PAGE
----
A CHORUS LINE at PCS: Polished to a Shine

by Paul Recupero

A chain is only as strong as its weakest link. Line up every cast member of Players Club’s A CHORUS LINE from Don to Diana, throw in the in-show director and choreographer, and even the dancers who get cut in the beginning. Link arms and pull. Keep pulling until “The Red Shoes” makes its way back to theaters. Well, to mix metaphors, you won’t find a chink in this show’s armor.

Normally I would give a community theatre attempting this Tony Award winning musical a lot of respect and A LOT of leeway. No grading curve is needed for PCS’s finely polished production. But enough general gushing. It’s time to talk specifics.

Let’s start with the cast. After all, A CHORUS LINE is the epitome of an “ensemble show”. 17 apprehensive auditioners are desperate to fill the chorus of a prominent dance show which, as the domineering casting director tells them, only has 8 openings. The distress of the characters is palpable throughout, as the audition takes a bizarre turn. Especially impressive is how each actor simultaneously portrays his or her individual role, complete with unique backstory, while also working hard to blend with the group and become uniform. A great example is the lively Alison Liney, who makes the often-neglected role of Connie really pop.

The dancing is excellent. Abby Shunskis takes on the dual role of director and choreographer. While the familiar opening audition sequence is fun to watch, it is the choreography later on that really grabs attention. Shunskis and her cast do a great job with what I will affectionately rename “The Puberty Song”, with performers jumping between vibrant unison dancing and rockin’ out on their own.

At the other end of the spectrum is the delicate and smartly-staged “At the Ballet”. The addition of the three talented young girls who join their counterpart principal characters halfway through the song adds a welcome layer of depth. A CHORUS LINE is known primarily for its group numbers, but “At the Ballet” is a nice contrast to the frenzy that surrounds it, emphasized by Maggie’s (Meghan Dietzler) beautiful belt.

Terry Tracy captures the role of Zach. Zach is a straightforward director who takes great pride in his work and is easily frustrated, occasionally to the point of anger, when someone disrupts his process. Yet he has moments of sympathy as well. Tracy’s dynamic scene with Zach’s ex-lover Cassie (a solid “triple threat” Jessica Noonan) is underscored in rhythm by the rest of the cast. Zach more often is not onstage, though, and having him pace among the audience is a more interesting choice than having him confined to one spot.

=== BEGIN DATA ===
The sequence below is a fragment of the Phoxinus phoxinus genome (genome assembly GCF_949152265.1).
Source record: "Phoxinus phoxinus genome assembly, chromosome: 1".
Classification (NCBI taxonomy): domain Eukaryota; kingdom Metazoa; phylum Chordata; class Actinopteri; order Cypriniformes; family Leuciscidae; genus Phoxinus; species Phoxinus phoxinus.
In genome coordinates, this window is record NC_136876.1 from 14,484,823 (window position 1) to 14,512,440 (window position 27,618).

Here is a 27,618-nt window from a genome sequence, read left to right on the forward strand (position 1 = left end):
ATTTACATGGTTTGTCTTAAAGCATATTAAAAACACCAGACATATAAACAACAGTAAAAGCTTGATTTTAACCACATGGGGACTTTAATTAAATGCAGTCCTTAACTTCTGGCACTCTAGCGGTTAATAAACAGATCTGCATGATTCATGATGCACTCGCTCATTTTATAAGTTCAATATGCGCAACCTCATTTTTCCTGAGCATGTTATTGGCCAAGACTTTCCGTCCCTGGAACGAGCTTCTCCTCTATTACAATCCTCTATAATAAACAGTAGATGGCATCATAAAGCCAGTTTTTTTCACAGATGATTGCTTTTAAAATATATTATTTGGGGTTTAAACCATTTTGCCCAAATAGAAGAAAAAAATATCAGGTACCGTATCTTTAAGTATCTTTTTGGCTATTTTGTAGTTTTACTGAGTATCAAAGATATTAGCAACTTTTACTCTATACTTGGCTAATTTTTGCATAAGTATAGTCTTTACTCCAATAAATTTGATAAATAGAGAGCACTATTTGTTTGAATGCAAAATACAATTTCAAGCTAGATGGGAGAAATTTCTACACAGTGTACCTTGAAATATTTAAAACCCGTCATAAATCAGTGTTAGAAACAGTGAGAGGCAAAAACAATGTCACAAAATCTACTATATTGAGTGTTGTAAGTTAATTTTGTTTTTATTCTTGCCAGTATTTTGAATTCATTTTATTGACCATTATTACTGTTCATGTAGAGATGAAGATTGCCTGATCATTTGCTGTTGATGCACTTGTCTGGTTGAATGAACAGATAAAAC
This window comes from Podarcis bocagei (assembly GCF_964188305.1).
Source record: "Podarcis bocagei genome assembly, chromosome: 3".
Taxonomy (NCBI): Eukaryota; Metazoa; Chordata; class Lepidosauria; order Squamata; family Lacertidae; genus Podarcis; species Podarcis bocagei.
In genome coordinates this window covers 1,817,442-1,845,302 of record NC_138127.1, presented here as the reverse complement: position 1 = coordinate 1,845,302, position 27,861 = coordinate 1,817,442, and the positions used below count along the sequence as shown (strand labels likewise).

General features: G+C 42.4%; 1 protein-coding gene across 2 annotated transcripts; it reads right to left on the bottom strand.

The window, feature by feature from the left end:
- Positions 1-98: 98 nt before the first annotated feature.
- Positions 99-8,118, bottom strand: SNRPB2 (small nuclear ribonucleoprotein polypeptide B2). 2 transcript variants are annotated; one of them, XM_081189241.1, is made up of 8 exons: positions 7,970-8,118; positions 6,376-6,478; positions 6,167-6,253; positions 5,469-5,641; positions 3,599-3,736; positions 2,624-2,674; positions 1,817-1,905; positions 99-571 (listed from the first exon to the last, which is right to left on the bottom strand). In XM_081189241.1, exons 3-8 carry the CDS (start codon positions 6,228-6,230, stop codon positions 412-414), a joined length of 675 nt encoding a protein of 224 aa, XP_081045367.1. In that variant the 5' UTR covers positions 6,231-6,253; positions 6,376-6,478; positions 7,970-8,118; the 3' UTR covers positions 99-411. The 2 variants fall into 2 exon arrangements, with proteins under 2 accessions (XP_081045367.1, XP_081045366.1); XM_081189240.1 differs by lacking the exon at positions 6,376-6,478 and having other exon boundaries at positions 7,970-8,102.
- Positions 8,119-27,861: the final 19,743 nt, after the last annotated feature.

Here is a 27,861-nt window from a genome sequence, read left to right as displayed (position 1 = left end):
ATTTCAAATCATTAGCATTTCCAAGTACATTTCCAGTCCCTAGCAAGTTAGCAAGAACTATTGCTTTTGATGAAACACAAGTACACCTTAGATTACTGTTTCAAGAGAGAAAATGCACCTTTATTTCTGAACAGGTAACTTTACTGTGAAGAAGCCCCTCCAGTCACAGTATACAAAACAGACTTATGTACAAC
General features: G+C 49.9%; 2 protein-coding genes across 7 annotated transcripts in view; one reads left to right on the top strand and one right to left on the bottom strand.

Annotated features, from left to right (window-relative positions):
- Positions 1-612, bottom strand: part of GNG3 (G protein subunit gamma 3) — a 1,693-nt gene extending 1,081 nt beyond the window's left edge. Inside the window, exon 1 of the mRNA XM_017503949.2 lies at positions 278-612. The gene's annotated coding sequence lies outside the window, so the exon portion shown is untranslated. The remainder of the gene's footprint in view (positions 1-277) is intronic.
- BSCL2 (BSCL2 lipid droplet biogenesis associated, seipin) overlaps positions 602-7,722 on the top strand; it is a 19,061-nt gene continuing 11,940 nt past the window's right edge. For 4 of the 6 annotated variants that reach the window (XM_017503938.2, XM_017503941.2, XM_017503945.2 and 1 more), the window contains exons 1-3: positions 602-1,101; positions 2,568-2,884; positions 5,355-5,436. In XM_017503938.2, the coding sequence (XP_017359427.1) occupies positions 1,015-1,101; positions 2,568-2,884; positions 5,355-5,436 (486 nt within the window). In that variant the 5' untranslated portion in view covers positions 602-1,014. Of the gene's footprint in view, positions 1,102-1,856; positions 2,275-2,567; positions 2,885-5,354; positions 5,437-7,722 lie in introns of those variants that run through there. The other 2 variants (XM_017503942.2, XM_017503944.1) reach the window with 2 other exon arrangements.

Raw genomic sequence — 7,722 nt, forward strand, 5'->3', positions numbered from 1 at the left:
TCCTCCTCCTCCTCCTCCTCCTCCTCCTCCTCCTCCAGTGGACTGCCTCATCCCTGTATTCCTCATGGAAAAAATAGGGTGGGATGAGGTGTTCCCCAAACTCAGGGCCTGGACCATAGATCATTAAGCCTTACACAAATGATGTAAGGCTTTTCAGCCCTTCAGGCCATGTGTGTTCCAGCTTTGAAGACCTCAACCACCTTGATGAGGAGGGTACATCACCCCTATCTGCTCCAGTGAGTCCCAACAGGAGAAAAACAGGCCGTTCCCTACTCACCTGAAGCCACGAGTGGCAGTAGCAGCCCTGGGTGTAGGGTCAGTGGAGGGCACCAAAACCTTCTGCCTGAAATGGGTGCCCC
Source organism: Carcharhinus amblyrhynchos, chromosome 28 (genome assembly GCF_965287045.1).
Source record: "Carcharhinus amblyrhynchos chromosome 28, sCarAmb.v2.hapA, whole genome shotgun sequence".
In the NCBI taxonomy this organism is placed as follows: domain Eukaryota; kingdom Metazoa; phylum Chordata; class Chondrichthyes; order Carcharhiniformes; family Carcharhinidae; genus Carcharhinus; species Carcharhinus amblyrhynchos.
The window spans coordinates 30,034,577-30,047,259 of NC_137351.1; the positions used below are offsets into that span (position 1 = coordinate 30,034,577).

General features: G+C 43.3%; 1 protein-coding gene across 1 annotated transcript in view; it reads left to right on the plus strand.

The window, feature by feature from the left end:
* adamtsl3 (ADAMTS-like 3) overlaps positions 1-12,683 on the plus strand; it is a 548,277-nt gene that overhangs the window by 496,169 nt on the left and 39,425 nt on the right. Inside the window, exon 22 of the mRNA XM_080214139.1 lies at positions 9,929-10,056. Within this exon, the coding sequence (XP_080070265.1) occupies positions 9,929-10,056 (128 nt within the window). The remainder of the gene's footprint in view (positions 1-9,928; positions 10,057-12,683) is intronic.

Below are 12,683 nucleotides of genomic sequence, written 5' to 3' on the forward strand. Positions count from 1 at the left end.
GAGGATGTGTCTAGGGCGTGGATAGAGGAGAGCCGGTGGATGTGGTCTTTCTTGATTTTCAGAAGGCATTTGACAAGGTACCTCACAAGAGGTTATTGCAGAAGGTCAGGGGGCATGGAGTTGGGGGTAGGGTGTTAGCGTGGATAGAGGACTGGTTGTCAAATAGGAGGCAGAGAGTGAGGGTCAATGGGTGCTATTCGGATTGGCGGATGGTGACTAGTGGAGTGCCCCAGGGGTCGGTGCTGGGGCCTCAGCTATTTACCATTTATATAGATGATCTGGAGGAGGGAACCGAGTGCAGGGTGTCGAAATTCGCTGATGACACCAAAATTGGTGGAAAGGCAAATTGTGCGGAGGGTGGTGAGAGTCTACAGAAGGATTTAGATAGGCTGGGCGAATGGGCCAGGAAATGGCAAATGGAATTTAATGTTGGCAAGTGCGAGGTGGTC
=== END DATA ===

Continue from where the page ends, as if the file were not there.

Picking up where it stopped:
The lighting, designed by Ryan Stone, is magnificent, perhaps the best lighting I’ve seen in community theatre. The numerous cues are well-placed, the gels fit the mood perfectly, and the lighting instruments are finely focused. The incredible 14-piece orchestra, under the direction of Nick Pignataro, deserves high praise as well.

Some CHORUS LINE purists may scoff at a couple things. Bobby is now “Bobbi” (Emma Bradley), and no one will mistake Kevin Dietzler (Mike Costa) or Edward Donlevie (Paul San Marco) as Italian or Puerto Rican, respectively. It’s hard to argue with the results, though. Donlevie keeps Paul’s sentimental monologue effectively restrained, making it all the more emotive at the end when he talks about his dad. Yeah, it touched me. It was like “Field of Dreams” all over again.

I was sitting at the far right of the house and occasionally had difficulty seeing Diana (Gina Tomkowich) from behind the proscenium. I imagine audience on the far left had some trouble seeing Don (Jared Paxson). Not much can be done about this, since the stage needs to fit 17 actors side-to-side, so sitting near the middle of the house is recommended.

It is nice to have everyone miked. Overall the sound balance is good, although it was a strain to hear a couple soloists singing against the rest of the cast. And if you want to get really picky, “Music and the Mirror”, while perfectly danced by Noonan, could have been a bit more aggressively choreographed.

The finale, with the gold costumes and the flashing marquee, is a powerful exclamation point to end a fantastic show. If you’ve never experienced A CHORUS LINE before, THIS is the production to see.

Music by Marvin Hamlisch
Lyrics by Edward Kleban
Book by James Kirkwood, Jr. & Nicholas Dante
Directed by Abby Shunskis
April 25 – May 10, 2014
The Players Club of Swarthmore
614 Fairview Avenue
Swarthmore, PA 19081
(610) 328-4271

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